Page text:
PLAYER SPOTLIGHT The game's MVP award may have gone to quarterback Mike Glennon, but it was his decorated defensive counterpart who provided the moment that most wowed N.C. State coach Tom O'Brien during last December's 31-24 Belk Bowl win over Louisville. With the Wolfpack up 14 points midway through the third quarter, then-sophomore cornerback David Amerson baited Cardinals quarterback Terry Bridgewater into a throw along the right seam, leapt to pluck the ball from in front of the receiver, then weaved his way through nine Louisville players for a 65-yard pick-six. "That," said the 63-year-old O'Brien, "was as remarkable a play as I've seen in all my years coaching."For Amerson, who would later seal the victory with another interception in the game's final minute, it was the perfect cap to sophomore season in which the 6-foot-3, 194-pound Greensboro hauled in 13 picks, setting new school and ACC records and ranking second in FBS history. The breakout campaign gained Amerson not only a spot on the all-conference first team, but also first- or second-team All-America honors from eight media outlets and the Jack Tatum Award, given to the nation's top defensive back. "He's a confident young man that has a lot of ability," O'Brien said. "And he has a really good football IQ to go along with his talents, too."What's most surprising may be how quickly that football IQ developed. Amerson first suited up for Greensboro's Dudley High as a junior, when coach Stephen Hill lobbied him to join the team after seeing Amerson dunk a basketball while wearing a pair of Timberlands. With athleticism in spades, the rookie took no time earning a starting spot at safety, where he ball-hawked his way to 60 tackles and nine interceptions in his first season. Soon he was ranked among the nation's top 20 safety prospects, establishing himself as a natural with a promising future. "It's an instinct," Amerson said. "I try not to second-guess myself. If I get beat, I get beat. If I don't, I'm the hero. I guess a lot of times that's worked out better for me than worse."There was a brief time, however, when Amerson let those second-guesses get the best of him. During his freshman fall in Raleigh, just two years removed from his Dudley debut, Amerson stopped trying to be the hero and instead attempted not to mess up. In the week before his first career start against Virginia Tech, he had picked up on a Hokies' tell: whenever they motioned the slot receiver across the field, the outside receiver ran a quick out. Lo and behold, the slot was motioned before Virginia Tech's first snap of the game, cluing Amerson in to what was coming. But instead of taking a risk and jumping the route, Amerson held back. "He caught the ball and I just tackled him," Amerson recalled. "But it could've been an interception if I just went with my instincts."Fortunately for the Wolfpack, intuition has long since regained the upper hand. He spent this offseason training his tendencies in the film room, where he also addressed flaws in his technique and lapses in execution. With those issues cleaned up and the addition of a bump-and-run game, he sees even more improvement in his future. "There's definitely a lot of room to keep growing," Amerson said. "I don't think I've reached my full potential. I can get a lot better than what I am." For opposing offenses, that should be a scary thought.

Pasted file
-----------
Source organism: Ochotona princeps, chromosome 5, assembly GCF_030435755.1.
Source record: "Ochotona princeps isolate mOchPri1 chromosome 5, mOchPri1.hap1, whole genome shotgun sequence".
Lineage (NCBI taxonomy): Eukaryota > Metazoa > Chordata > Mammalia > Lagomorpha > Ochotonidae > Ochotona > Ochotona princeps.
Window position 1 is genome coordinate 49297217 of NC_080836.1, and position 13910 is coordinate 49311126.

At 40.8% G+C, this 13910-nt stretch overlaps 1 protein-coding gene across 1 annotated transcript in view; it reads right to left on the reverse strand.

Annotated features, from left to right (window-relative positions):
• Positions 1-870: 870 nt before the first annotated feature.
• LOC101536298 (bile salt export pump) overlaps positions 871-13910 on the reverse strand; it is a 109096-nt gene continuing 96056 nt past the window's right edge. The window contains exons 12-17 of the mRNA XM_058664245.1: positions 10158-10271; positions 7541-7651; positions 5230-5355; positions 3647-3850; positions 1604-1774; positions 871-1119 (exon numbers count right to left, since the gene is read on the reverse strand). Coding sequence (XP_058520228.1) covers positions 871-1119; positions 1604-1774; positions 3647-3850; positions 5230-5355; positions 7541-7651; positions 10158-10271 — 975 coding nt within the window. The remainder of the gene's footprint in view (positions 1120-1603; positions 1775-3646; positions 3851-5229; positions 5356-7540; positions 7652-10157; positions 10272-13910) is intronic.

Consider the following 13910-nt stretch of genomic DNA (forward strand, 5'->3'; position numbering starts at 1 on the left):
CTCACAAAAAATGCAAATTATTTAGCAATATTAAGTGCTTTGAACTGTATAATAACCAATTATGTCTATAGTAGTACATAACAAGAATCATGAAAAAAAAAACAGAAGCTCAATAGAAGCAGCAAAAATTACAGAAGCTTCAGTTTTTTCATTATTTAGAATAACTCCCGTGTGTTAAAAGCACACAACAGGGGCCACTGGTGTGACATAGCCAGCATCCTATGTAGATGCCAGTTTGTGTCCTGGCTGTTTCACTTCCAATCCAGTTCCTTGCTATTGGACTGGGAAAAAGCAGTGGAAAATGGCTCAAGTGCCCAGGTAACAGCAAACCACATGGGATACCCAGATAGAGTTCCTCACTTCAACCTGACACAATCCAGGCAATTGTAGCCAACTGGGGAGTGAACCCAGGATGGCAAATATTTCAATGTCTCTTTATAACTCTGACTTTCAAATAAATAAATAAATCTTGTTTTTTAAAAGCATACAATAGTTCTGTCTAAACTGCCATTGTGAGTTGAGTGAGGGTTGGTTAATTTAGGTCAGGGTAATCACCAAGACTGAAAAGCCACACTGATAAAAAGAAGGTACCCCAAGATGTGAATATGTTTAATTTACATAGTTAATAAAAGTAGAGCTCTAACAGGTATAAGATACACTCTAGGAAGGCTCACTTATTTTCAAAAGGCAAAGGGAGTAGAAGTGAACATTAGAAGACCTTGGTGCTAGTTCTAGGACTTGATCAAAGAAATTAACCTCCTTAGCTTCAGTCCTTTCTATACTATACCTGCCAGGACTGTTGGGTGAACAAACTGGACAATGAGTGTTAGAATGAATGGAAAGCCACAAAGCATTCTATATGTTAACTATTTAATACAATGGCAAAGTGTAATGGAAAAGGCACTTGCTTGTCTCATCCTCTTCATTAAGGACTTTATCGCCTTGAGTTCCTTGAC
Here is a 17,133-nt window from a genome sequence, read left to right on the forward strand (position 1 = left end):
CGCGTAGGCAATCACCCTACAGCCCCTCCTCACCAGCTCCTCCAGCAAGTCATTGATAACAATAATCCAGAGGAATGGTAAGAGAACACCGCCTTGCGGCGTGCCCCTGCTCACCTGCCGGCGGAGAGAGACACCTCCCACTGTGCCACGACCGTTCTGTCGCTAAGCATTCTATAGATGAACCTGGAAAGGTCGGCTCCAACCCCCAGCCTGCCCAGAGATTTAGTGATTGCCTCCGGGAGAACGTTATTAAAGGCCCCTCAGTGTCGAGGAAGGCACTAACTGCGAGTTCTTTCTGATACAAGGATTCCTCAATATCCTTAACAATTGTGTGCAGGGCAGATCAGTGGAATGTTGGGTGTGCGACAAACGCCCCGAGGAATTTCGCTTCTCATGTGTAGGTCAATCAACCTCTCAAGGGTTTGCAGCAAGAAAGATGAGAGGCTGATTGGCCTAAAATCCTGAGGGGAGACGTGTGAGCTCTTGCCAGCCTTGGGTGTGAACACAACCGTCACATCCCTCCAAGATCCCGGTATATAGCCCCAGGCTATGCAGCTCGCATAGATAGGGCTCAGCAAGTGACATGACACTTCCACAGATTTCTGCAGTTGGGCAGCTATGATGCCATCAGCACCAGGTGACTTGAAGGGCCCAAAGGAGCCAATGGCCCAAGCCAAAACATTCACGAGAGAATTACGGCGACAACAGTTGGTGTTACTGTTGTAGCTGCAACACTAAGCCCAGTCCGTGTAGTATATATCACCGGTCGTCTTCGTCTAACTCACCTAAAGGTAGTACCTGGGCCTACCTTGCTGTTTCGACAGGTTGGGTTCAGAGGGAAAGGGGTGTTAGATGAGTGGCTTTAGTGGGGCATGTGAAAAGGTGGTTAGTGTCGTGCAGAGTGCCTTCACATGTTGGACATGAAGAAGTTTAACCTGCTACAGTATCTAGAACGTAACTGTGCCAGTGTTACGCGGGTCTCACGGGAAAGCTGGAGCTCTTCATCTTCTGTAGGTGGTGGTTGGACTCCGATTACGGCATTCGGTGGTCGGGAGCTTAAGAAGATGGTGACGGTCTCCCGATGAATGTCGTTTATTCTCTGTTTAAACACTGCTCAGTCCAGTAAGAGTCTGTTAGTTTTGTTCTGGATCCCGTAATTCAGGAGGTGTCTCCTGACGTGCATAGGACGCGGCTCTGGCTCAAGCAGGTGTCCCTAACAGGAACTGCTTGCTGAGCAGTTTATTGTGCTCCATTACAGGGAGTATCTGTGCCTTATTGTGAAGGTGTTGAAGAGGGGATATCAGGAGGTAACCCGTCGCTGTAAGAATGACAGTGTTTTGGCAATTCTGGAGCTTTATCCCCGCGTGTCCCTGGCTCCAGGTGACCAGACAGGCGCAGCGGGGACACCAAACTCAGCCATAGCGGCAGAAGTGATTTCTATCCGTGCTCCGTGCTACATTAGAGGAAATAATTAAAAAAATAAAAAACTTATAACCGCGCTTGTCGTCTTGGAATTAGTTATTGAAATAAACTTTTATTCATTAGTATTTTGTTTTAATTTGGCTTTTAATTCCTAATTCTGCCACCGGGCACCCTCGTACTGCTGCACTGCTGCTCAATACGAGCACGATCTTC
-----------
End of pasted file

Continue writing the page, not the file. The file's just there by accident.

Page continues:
COACH Q&A SI: Did last season's strong finish carry into the offseason? TO: I think it gives the kids confidence. For a while there, they couldn't catch a break. Every time, first half of the season, we'd take one step forward and we'd end up taking two back. So I think there's confidence that if we're healthy and our good guys are out there, then we're gonna have a chance to be competitive with anybody in the country. SI: Given the inexperience in the linebacking corps, how important is Sterling Lucas? TO: He's got the most experience and understands the defense the best, so he has to be a leader out there and help us get through things, whether he's playing or on the sideline helping guys out. SI: How pleased were you with Mike Glennon's development last season? TO: I think we saw the change from the last game of the year to the bowl game. When he finally had a chance to take a breath and look back, he certainly improved. He played very well in November down the stretch, used that time to go back and look at a lot of little things that we wanted him to work on and he came out and had a great bowl game. He's in a much better spot going into this camp than he was a year ago and hopefully he will continue to improve. SI: How did you think he handled the Russell Wilson comparisons last year? TO: I think he was exceptional with it. He's such a mature young guy. The biggest strength he had is he realized he had no control over those situations. The only thing he could control is how he played and that's what he focused on.